Elevated liver values
Elevated liver values are often found in the blood by chance, e.g. during a check-up. Various diseases such as infections, alcohol overconsumption, obesity, medication and many more can be the cause of elevated liver values or liver disease. Through a detailed questioning of the patient and extended blood tests, a large part of the reasons can already be found. In addition to an interview and blood tests, an ultrasound of the abdomen is always performed to assess the liver and other structures (such as the spleen, blood circulation, etc.). A measurement of liver elasticity (Fibroscan ®) can also be used to assess liver stiffness, as this increases with increasing scarring (see liver cirrhosis). Sometimes a tissue sample (liver biopsy) is also needed to better assess the cause of the liver disease and its severity.
The hepatitis B virus infection can already be transmitted from the infected mother to the newborn during birth and often runs a chronic course. In adulthood, the virus is transmitted in non-vaccinated persons mainly during sexual intercourse and an acute inflammation of the liver often occurs, which can often heal completely. In the case of chronic infection, however, progressive liver damage can occur over the years (see cirrhosis of the liver). In addition, the risk of developing liver cancer (hepatocellular carcinoma, HCC) is increased to varying degrees.
6-monthly ultrasound examinations may be necessary. The virus can be suppressed with medication and thus the progression of liver damage can be prevented.
The hepatitis C virus is an infectious pathogen that is transmitted in particular through blood and in most cases leads to chronic inflammation of the liver. The chronic inflammation can go unnoticed for a long time or manifest itself with a variety of symptoms such as chronic fatigue or joint complaints. In about one fifth of those affected, scarring of the liver with its complications occurs after many years (see cirrhosis of the liver), which can be prevented by early treatment of the virus with medication (tablets). After a therapy period of 12 weeks on average, almost all those affected can be cured of the hepatitis C virus with modern medication.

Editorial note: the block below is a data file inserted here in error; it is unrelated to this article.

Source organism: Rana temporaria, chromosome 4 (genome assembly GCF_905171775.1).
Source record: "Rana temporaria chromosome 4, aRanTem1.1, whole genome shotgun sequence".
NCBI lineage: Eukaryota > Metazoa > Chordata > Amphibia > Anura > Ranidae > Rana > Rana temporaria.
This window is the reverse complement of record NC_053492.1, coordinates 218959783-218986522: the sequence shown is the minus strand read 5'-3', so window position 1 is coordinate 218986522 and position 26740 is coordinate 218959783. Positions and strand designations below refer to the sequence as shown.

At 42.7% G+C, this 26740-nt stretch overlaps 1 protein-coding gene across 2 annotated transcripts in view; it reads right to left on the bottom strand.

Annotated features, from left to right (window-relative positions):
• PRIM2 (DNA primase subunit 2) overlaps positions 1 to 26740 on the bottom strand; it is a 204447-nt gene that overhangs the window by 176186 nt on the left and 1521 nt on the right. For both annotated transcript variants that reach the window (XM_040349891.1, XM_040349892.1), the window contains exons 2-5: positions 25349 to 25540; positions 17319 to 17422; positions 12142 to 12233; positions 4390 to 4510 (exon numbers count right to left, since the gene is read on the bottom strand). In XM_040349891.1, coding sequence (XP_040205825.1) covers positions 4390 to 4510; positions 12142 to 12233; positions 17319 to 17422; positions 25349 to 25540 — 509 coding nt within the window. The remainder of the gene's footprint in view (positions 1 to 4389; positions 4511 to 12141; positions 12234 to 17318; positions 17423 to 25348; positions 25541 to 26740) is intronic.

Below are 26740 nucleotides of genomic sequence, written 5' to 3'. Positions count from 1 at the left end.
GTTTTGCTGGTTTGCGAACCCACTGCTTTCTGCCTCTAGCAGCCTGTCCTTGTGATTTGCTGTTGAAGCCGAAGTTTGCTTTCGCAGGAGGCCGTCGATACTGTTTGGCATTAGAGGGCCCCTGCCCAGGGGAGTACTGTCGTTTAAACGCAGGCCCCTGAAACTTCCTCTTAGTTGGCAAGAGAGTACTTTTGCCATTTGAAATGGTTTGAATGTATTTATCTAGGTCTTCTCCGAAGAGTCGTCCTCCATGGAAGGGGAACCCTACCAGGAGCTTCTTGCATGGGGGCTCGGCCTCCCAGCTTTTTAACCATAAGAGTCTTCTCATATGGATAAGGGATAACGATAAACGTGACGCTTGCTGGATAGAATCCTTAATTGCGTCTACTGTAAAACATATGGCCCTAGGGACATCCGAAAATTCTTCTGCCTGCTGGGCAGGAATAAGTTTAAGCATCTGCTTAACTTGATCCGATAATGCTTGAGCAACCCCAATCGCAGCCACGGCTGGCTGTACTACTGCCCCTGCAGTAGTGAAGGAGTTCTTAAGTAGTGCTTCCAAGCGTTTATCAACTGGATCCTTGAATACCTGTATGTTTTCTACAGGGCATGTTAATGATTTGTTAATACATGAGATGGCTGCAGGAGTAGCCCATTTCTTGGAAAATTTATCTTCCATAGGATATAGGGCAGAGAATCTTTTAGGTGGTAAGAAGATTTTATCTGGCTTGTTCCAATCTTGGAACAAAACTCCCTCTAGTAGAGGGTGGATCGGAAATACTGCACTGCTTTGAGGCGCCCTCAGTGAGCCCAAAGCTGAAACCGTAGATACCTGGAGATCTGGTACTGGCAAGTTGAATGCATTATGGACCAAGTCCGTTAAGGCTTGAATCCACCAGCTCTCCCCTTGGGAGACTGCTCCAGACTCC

Fatty liver is the term used to describe increased fatty degeneration of the liver, which usually does not cause any noticeable symptoms. Increased liver values in the blood are often noticeable. Various causes can lead to increased fat storage in the liver, most frequently obesity, diabetes mellitus and dyslipidaemia, but also excessive alcohol consumption. In addition to a detailed questioning of the patient, blood analyses and ultrasound of the liver are important in order to find the cause of the fatty liver and to treat it accordingly. Untreated fatty liver inflammation that has been present for a long time leads to
In about 15% of those affected, cirrhosis of the liver develops after 15 years, with its possible complications.
Cirrhosis of the liver
Due to a wide variety of liver-damaging causes, over time the liver undergoes a scarring transformation, which in the advanced stages is called liver cirrhosis. This transformation causes the liver to become hard, making it difficult for blood to flow through the liver. This leads to various complications such as abdominal dropsy (called ascites), bleeding from the oesophagus (oesophageal varices) or an enlarged spleen (splenomegaly). In addition, the altered liver tissue has a greater tendency to develop liver cancer (hepatocellular carcinoma, HCC). To detect such changes early, patients should have 6-monthly ultrasound scans and also a gastroscopy to assess the risk of oesophageal bleeding.
Liver cancer (hepatocellular carcinoma (HCC)) is a tumour that originates directly from the liver cells. Liver cancer must be clearly distinguished from the more frequent liver metastases in the context of other tumour diseases. The most important risk factor for HCC development is the presence of liver cirrhosis, the most common causes of which are chronic viral hepatitis B or C, chronic alcohol overconsumption and non-alcoholic fatty liver disease. Rarer causes are autoimmune hepatitis and hereditary liver diseases. All patients with liver cirrhosis should therefore receive HCC screening by means of liver ultrasound and determination of the tumour marker AFP in the blood every 6 months. If HCC is detected at an early stage, a cure can be sought by surgery or liver transplantation or local sclerotherapy (radiofrequency ablation). Often, however, patients cannot be treated with the aim of a cure due to an advanced stage or because the liver function is limited. For these patients, methods such as transarterial chemoembolisation (TACE) and treatment with drugs are possible with the aim of slowing down tumour growth.
Gallstones form when bile thickens and clumps together. In most cases, the gallstones settle in the gallbladder, where they never cause any symptoms in 75% of cases. In 25 % of patients, however, they cause symptoms such as pain in the right upper abdomen, sometimes severe colic, nausea and vomiting. If a gallstone obstructs the bile duct, jaundice, fever and possibly pancreatitis may occur. The best and a very simple way to detect gallstones is by ultrasound. Sometimes
magnetic resonance imaging (MRI-MRCP) or endosonography is also necessary. If there are gallstones in the gallbladder without symptoms, no therapy is necessary. Acute gallbladder inflammation is usually treated surgically by removing the gallbladder. If the bile ducts are blocked by gallstones, an endoscopy of the bile ducts (ERCP) must be performed, and the stones can usually be removed. Even if the gallstones have been removed from the bile ducts, the gallbladder should be surgically removed soon afterwards.